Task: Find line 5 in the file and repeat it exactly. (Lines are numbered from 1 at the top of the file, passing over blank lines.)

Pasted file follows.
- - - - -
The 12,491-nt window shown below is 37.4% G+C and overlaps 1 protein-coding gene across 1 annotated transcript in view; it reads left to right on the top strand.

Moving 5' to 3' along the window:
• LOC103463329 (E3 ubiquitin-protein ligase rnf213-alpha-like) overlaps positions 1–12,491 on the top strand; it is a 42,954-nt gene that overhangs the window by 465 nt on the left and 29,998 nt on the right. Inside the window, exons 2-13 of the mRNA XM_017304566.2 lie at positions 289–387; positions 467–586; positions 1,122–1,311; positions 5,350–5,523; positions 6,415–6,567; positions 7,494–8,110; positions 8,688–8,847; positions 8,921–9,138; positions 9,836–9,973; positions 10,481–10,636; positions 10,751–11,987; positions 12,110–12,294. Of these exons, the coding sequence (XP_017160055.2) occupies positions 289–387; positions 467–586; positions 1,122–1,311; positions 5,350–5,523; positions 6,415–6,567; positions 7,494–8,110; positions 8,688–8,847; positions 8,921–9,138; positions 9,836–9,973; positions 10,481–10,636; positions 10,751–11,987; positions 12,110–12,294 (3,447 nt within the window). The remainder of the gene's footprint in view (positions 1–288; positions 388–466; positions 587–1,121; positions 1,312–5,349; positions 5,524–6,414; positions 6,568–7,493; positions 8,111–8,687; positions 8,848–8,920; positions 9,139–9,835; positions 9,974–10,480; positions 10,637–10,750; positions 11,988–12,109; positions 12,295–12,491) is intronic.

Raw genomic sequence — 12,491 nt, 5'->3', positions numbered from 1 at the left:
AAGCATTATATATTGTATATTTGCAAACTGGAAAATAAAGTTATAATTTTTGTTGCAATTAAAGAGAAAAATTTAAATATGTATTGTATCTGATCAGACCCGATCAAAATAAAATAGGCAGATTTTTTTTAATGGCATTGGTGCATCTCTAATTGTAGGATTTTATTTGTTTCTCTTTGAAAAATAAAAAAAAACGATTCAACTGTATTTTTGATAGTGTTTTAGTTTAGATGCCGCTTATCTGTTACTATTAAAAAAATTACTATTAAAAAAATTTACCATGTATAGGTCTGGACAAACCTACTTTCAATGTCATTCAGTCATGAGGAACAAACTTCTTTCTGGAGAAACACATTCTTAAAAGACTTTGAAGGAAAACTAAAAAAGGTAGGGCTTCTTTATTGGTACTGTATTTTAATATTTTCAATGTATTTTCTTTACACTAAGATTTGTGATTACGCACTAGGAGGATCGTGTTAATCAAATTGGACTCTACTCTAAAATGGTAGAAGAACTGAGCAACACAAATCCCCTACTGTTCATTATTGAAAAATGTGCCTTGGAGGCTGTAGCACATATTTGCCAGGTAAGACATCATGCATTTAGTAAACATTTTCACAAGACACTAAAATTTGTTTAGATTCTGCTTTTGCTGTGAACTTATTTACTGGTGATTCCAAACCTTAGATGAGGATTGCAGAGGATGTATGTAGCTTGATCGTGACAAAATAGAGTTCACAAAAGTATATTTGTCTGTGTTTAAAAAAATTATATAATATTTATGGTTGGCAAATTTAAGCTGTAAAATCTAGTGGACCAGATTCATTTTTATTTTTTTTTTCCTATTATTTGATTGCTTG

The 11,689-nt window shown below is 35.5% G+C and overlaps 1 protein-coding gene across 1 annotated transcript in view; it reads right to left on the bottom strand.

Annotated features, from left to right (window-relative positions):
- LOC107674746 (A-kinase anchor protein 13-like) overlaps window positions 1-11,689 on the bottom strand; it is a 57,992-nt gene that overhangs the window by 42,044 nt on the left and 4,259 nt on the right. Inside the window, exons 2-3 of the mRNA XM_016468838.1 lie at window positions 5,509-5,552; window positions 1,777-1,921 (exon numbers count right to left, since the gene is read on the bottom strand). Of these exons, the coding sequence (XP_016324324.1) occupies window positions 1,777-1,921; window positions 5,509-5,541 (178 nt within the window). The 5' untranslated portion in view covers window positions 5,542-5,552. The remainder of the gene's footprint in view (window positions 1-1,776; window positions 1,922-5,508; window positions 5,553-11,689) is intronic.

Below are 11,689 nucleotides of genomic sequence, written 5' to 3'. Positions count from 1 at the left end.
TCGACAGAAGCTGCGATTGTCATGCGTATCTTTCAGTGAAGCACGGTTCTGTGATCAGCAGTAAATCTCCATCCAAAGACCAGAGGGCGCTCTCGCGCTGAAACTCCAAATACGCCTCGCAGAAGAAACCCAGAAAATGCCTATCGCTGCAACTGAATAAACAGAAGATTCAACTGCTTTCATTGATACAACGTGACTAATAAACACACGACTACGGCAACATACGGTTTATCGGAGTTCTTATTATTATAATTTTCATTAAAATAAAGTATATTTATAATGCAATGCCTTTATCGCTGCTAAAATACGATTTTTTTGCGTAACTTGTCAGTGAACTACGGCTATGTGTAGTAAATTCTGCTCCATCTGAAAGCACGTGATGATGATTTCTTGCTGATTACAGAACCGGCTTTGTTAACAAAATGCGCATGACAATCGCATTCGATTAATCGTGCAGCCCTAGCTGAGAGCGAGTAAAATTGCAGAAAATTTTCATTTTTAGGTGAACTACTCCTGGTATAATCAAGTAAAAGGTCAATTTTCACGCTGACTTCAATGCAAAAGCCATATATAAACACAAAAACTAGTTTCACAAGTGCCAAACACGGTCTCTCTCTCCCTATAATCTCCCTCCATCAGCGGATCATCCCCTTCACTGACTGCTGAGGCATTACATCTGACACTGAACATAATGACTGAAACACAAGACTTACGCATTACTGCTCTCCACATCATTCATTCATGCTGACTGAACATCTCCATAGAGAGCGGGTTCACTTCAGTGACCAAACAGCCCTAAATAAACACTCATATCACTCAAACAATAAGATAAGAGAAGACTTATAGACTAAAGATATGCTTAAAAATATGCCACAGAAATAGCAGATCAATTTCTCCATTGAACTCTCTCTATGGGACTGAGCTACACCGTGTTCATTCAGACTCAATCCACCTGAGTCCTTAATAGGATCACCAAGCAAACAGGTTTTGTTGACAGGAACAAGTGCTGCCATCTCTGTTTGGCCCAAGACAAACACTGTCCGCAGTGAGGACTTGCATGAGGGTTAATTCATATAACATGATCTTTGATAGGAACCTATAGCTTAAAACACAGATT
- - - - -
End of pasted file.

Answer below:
AAGCATTATATATTGTATATTTGCAAACTGGAAAATAAAGTTATAATTTTTGTTGCAATTAAAGAGAAAAATTTAAATATGTATTGTATCTGATCAGACCCGATCAAAATAAAATAGGCAGATTTTTTTTAATGGCATTGGTGCATCTCTAATTGTAGGATTTTATTTGTTTCTCTTTGAAAAATAAAAAAAAACGATTCAACTGTATTTTTGATAGTGTTTTAGTTTAGATGCCGCTTATCTGTTACTATTAAAAAAATTACTATTAAAAAAATTTACCATGTATAGGTCTGGACAAACCTACTTTCAATGTCATTCAGTCATGAGGAACAAACTTCTTTCTGGAGAAACACATTCTTAAAAGACTTTGAAGGAAAACTAAAAAAGGTAGGGCTTCTTTATTGGTACTGTATTTTAATATTTTCAATGTATTTTCTTTACACTAAGATTTGTGATTACGCACTAGGAGGATCGTGTTAATCAAATTGGACTCTACTCTAAAATGGTAGAAGAACTGAGCAACACAAATCCCCTACTGTTCATTATTGAAAAATGTGCCTTGGAGGCTGTAGCACATATTTGCCAGGTAAGACATCATGCATTTAGTAAACATTTTCACAAGACACTAAAATTTGTTTAGATTCTGCTTTTGCTGTGAACTTATTTACTGGTGATTCCAAACCTTAGATGAGGATTGCAGAGGATGTATGTAGCTTGATCGTGACAAAATAGAGTTCACAAAAGTATATTTGTCTGTGTTTAAAAAAATTATATAATATTTATGGTTGGCAAATTTAAGCTGTAAAATCTAGTGGACCAGATTCATTTTTATTTTTTTTTTCCTATTATTTGATTGCTTG